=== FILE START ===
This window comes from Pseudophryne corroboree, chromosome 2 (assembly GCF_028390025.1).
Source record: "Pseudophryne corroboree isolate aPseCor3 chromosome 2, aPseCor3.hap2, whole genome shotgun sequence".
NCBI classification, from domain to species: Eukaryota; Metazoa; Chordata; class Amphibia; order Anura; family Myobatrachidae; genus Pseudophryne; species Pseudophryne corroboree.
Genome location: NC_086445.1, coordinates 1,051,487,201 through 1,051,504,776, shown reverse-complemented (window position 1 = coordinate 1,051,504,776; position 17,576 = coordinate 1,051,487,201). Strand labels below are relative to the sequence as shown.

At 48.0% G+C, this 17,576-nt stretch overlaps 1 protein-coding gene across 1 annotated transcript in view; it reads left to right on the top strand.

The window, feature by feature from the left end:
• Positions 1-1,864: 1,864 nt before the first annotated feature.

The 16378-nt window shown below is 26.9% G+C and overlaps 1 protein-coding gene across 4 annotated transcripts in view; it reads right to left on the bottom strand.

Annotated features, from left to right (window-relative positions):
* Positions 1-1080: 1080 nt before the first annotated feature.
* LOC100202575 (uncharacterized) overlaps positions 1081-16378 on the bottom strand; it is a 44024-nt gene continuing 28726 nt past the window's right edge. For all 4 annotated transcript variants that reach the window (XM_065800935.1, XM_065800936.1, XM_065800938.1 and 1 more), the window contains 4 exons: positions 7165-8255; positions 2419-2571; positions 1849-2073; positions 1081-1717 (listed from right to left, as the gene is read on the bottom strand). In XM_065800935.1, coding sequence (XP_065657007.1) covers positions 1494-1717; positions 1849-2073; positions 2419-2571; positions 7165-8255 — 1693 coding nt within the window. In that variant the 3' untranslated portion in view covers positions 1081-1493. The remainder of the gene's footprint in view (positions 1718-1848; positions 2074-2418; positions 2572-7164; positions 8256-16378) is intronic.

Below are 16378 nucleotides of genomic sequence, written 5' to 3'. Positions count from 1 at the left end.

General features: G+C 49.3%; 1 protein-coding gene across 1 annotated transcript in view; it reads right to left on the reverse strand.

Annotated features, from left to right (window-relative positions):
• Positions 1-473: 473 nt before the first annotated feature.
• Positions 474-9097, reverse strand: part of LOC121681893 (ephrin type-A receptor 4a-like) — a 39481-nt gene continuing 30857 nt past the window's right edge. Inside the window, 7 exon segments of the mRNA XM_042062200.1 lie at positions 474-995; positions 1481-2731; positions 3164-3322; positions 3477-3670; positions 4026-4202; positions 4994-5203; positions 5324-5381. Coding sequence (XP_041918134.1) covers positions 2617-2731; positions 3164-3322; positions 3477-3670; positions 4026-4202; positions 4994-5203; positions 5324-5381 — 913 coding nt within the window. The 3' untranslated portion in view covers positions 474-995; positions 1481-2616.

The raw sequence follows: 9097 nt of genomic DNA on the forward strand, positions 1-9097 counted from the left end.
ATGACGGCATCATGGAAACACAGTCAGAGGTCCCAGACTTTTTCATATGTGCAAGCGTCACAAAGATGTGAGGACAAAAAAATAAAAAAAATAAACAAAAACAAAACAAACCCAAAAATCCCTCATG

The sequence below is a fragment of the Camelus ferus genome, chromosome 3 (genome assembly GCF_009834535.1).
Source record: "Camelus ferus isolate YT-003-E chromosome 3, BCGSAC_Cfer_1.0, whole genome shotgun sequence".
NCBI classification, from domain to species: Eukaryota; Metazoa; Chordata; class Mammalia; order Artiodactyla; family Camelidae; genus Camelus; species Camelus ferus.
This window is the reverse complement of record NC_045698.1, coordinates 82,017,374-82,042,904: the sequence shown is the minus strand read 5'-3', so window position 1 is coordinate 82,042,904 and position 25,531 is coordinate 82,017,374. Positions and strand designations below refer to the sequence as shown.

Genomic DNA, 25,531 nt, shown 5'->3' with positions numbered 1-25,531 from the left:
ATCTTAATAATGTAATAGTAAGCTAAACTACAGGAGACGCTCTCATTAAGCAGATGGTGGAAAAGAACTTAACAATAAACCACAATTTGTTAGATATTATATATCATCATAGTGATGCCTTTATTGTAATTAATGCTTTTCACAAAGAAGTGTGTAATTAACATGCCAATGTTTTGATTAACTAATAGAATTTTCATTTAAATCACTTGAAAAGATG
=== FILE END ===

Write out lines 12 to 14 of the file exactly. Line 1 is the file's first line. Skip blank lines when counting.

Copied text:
Below are 16378 nucleotides of genomic sequence, written 5' to 3'. Positions count from 1 at the left end.

General features: G+C 49.3%; 1 protein-coding gene across 1 annotated transcript in view; it reads right to left on the reverse strand.

Annotated features, from left to right (window-relative positions):